Lindi Ortega – Tin Star Review

lindi ortega tin star


Country has its new star, and everyone needs to get to know Lindi Ortega.



Last Gang Records, 2013

7.0 / 10

A storm has been brewing on the country horizon since 2011, and now it’s closer than ever to wreaking havoc. As an amateur weatherperson, despite having no college degree to back up my title, I feel that I must name this storm — Lindi Ortega. Since debuting in the country music scene with 2011’s Juno Award-nominated Little Red Boots, she’s followed that up with last year’s Polaris Prize long-listed Cigarettes and Truckstops and now this year’s soon-to-be nominated for something album, Tin Star. Originally hailing from Toronto, Ortega has since moved to Nashville, Tennessee (the adopted home of many musicians1) to immerse herself in the country music scene. However, she’s not into the glitz and glamour of country’s pop side (*cough* Taylor Swift *cough*), she’s old school, shit-kickin’ country mixed with a little Southern rock.

Sure, Lindi Ortega meets the standard country music requirements: twangy guitars, moody ballads, allusions to spiritual beings, but if all those things sound tired and dated. Well, she’s got a song about necrophilia too. Wait! What?! Yep, if you take her song, “Lived and Died Alone”, too literal, the song’s protagonist is robbin’ the grave of love2. In the song, Ortega’s character of a lonely woman is so lonely (how lonely is she?!) that she’s going to dig her up some companions (who died alone). Removing my forced necrophilia angle, she’s finding a kinship with individuals, who died without anyone in their lives. The song’s production is excellent, sounding like a dusty old recording that could be played for the final time.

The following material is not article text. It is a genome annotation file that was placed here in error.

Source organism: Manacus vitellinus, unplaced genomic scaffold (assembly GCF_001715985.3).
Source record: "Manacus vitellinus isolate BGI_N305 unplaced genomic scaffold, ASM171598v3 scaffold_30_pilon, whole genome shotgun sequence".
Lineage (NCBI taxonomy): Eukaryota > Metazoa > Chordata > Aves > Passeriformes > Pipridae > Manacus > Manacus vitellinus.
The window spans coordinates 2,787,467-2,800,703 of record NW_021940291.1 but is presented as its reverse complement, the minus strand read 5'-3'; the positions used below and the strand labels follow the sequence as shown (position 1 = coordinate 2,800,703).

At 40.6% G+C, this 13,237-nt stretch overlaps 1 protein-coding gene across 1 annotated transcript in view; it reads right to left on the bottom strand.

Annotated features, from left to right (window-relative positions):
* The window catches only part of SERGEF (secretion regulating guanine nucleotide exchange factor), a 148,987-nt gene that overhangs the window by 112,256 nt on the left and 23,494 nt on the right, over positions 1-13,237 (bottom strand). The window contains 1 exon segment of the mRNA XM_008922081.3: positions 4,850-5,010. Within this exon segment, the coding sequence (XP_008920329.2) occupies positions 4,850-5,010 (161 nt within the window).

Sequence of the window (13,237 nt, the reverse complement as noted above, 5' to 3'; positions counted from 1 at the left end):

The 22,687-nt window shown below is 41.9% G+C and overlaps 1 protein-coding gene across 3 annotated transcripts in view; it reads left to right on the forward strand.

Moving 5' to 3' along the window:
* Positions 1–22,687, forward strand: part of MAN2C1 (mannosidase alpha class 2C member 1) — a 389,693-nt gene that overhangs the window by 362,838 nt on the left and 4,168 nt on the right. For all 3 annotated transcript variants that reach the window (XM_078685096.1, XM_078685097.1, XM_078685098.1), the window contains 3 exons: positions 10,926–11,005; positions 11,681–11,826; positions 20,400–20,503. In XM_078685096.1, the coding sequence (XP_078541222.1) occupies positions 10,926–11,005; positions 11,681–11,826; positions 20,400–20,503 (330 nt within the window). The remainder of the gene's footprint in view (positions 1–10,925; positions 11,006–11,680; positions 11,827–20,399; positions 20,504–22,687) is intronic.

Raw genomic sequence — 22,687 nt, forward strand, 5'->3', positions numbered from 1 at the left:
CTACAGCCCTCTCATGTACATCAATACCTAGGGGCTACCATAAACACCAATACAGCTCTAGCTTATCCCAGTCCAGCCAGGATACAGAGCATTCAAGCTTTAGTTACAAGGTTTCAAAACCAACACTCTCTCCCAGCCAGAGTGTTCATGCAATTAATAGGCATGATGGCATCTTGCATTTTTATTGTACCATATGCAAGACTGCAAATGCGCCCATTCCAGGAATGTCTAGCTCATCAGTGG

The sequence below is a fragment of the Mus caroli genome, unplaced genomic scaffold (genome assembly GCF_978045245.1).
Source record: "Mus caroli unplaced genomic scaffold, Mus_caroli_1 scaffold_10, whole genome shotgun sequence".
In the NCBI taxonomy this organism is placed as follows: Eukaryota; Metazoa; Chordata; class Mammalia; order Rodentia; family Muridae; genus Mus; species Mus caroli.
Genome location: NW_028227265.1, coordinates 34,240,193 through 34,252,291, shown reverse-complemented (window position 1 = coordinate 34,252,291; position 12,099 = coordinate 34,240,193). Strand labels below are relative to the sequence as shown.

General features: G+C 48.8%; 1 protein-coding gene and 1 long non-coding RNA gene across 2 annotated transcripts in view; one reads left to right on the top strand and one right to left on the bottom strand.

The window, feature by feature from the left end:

Although “Lived and Died Alone” is slow and morose, it’s just a slight taste of what’s offered on Tin Star. Lindi switches up her style frequently whether they’re acoustic-driven devastators or good ole fashioned barn burners. It’s on these barn burners where she exudes a smoky sauciness. Take a look at that cover art — good looks and an attitude to keep you on your toes; she’s the full package. But before you start reaching to cop a feel at a live show, be forewarned that you might end up with a red boot in your ass. She doesn’t put up with buffoons, especially ones trying to run her out of Nashville as heard on the raging “All These Cats”, where she sings, “All these cats keep starin’ me down/ Try to run my ass outta this town/ I ain’t gonna stop, ain’t gonna listen/ Just gonna to continue on my mission”. After hearing Tin Star, I’d say ‘mission accomplished’, Ms. Ortega. Country has its new star, and everyone needs to get to know her.

Key Tracks:
“All These Cats”
“Lived And Died Alone”
“This Is Not Surreal”
“Songs About”

Purchase: Amazon

1. Jack White is an ambassador of the city.
2. Usually someone robs the cradle of love (meaning a younger person), not one already at the end of his/her life!

About Nick Krenn

I founded Earbuddy to turn you onto excellent music and give fair, unbiased, and honest music reviews. Hit me up on Twitter @earbuddy if you want to chat about music, disagree with what I've written here, or talk about anything else.

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